Last September, as investors at Smithfield Foods' annual shareholders' meeting looked on, Nathan Cummings Foundation Chief Investment Officer Caroline Williams stepped up to the microphone. Her request to the pork producer's directors: Please publish measures of "the status of the research to identify environmentally superior and economically feasible alternatives to waste lagoons and spray-field systems." In short, tell us how you're farms are doing at environmental sustainability.
Nathan Cummings Foundation, a $414 million nonprofit, has always made its business protecting the environment. On last year's grant-making roster: Greenpeace's Take Back the Earth Campaign, Earth Day Network's Campaign for Communities Initiative, and the Tides Center's Honor the Earth Project, among many others. But Williams wasn't speaking to Smithfield as a grant-maker last September. She was exercising her voice as an investor with 31,600 shares of stock.
She had helped propose a question for Smithfield's annual proxy ballot, and though the Securities & Exchange Commission had knocked it off shortly before the meeting, Williams used the investors' forum to voice her concerns. Says foundation President Lance Lindblom: "We found that by voting our stock, we could better address our social and economic justice concerns."
STRANGE PREDICAMENT. Williams and Lindblom are two of the nonprofit leaders launching a get-out-the-proxy vote campaign among foundations. Their endowments totaled $400 billion in assets last year. And in many companies, foundations are substantial stockholders. Yet 62% leave their investments to outside money managers, according to a recent Council on Foundations survey. And only 54% report that they don't automatically vote with management on proxy ballot resolutions.
Leaders of the proxy-voting movement say these foundations are overlooking a powerful tool for social change. "Foundations do a lot of good with the 5% of their assets they must give away each year," says Neva Rockefeller Goodwin, co-director of the Global Development & Environment Institute. "But they don't realize how much power they could exercise by being wise about the 95% of their assets they don't give away."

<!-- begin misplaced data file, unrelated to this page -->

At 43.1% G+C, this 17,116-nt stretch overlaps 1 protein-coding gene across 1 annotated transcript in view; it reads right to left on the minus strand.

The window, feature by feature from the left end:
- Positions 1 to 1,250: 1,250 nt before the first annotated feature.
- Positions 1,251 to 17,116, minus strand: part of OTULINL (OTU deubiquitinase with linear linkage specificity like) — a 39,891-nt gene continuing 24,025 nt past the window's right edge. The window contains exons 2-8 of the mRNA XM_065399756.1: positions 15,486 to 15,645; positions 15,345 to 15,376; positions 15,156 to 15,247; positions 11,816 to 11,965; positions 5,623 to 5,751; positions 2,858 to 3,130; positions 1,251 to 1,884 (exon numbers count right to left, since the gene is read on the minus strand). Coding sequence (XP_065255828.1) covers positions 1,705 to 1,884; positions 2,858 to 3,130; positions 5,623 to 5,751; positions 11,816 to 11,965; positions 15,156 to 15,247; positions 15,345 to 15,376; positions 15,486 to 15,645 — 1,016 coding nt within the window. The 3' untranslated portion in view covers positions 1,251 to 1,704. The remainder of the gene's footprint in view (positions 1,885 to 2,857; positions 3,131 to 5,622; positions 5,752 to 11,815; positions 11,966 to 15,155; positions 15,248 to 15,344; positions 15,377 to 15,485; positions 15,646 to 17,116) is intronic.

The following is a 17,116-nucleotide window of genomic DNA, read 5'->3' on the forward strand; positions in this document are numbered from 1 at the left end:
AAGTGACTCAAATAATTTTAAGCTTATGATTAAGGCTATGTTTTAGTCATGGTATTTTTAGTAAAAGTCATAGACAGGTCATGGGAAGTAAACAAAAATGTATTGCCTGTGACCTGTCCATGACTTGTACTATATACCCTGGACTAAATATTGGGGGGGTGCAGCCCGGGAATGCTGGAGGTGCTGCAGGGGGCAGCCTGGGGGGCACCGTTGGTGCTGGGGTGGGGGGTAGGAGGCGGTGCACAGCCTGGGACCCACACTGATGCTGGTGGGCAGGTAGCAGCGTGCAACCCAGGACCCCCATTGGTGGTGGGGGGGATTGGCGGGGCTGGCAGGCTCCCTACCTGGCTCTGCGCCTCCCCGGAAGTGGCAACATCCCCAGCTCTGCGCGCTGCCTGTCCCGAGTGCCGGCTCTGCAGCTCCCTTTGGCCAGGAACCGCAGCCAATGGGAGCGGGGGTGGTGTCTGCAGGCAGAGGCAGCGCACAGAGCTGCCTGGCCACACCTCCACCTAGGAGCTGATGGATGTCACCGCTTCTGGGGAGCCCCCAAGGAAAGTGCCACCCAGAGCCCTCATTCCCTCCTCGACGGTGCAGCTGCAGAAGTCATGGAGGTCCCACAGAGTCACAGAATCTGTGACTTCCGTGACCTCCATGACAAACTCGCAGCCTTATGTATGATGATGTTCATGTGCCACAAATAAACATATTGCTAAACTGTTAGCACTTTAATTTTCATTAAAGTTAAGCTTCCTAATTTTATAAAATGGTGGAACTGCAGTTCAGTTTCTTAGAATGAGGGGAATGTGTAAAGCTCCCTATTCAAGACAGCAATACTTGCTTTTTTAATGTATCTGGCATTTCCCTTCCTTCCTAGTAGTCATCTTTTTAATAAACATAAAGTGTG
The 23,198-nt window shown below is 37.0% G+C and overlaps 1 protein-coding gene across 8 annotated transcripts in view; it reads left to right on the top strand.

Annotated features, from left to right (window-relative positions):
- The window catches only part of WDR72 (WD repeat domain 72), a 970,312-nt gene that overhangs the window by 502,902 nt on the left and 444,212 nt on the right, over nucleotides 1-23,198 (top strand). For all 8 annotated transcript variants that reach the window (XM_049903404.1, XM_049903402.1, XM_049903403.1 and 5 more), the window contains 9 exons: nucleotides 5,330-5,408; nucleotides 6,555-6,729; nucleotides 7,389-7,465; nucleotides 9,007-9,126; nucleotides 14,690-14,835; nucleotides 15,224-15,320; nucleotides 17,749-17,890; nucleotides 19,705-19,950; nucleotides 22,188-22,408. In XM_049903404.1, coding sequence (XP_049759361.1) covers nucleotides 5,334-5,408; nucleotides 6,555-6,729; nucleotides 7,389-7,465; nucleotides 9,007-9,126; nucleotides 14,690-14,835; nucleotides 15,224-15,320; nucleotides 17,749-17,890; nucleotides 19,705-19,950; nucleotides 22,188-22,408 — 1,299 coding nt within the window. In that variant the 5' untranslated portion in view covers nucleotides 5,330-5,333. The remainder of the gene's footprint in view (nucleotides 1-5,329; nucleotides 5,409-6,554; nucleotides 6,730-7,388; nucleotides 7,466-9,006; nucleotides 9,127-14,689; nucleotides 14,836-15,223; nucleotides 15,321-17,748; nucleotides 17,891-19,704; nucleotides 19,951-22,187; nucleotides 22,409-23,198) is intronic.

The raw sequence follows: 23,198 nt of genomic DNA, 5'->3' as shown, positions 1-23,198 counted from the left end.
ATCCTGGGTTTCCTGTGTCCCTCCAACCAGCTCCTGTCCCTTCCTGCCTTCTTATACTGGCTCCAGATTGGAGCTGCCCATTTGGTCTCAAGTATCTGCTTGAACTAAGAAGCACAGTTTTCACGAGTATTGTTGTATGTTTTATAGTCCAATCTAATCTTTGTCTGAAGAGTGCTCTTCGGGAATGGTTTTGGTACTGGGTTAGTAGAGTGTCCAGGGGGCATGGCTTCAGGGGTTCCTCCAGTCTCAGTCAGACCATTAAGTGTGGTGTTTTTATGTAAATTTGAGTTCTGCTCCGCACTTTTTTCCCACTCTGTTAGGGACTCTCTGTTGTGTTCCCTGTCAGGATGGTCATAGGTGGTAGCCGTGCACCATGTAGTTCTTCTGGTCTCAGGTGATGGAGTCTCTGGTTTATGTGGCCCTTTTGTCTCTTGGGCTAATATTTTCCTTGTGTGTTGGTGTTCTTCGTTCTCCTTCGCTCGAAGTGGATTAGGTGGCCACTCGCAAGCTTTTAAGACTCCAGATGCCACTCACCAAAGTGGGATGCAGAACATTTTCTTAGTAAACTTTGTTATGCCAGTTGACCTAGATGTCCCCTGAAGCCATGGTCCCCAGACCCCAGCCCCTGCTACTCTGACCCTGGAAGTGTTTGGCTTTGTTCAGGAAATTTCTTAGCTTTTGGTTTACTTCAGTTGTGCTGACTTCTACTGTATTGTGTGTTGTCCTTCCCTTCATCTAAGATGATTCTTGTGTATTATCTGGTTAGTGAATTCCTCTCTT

Most foundations stick with traditional investing practices, meaning many endowments invest in stocks and bonds that have little to do with the philanthropist's aims so they can produce the highest possible returns and thus increase grant-making capabilities. Sometimes this serves cross-purposes. By seeking the highest possible returns, foundations can find themselves in the strange predicament of donating funds to fight cancer, for instance, while investing their assets in tobacco company stocks.
LUMBER RESOLUTION. Of course, philanthropists can screen out objectionable stocks. But that strategy has its limitations: With only a 2% share of the equities market, foundations don't throw enough weight around. On the other hand, even a shareholder resolution that gets just 8% to 12% of the vote can be enough to bring companies to the negotiating table, says Conrad McKerron of the As You Sow Foundation, who recently authored the manual Unlocking the Power of the Proxy, which was funded by the Rockefeller Philanthropy Advisors.
In 1999, for example, an 11% shareholder vote, combined with a grassroots organizing campaign, persuaded Home Depot to phase out sales of old-growth timber. As You Sow and Trillium Asset Management filed the original resolution.
Pension funds and religious organizations learned this lesson a long time ago. They gained visibility in the early 1990s by pressuring companies to stop doing business in South Africa under apartheid. But foundations have lagged behind other big institutions when it comes to exercising their rights as corporate owners. When they do vote on proxy issues, only 1 in 20 foundations instructs money managers to follow their priorities, according to a Council on Foundations survey.
"OPEN A DIALOGUE." In the past three years, several high-profile do-gooders, such as the Rockefeller Brothers Fund, the Needmor Fund, and As You Sow, have joined longtime proxy voter Ford Foundation. Two years ago, the $630 million Boston Foundation became the first community foundation to develop voting guidelines because "proxy voting rights have moral as well as economic value and therefore should be treated as assets," says James A. Pitts, senior vice-president for administration and finance.
These foundations look to the success of the Nathan Cummings Foundation as an example for their own work. At Smithfield, Williams' question was taken seriously. Says Dennis Treacy, vice-president for environmental, community, and government affairs: "We had already begun to go down that path, and we thought it would be useful to open a dialogue."
So Smithfield held several conference calls with Nathan Cummings representatives. Treacy says Smithfield will soon release an environmental report with new measurements of water use, nitrogen oxide emissions, and natural gas consumption, among other indicators, for its primary business operations.
Williams and Lindblom want more. They say Smithfield should report for its subsidiaries as well as its main business, and they're already drafting a resolution for next year's proxy ballot. It's change they hope to accomplish by putting their mission where their money is.
By Jessi Hempel in New York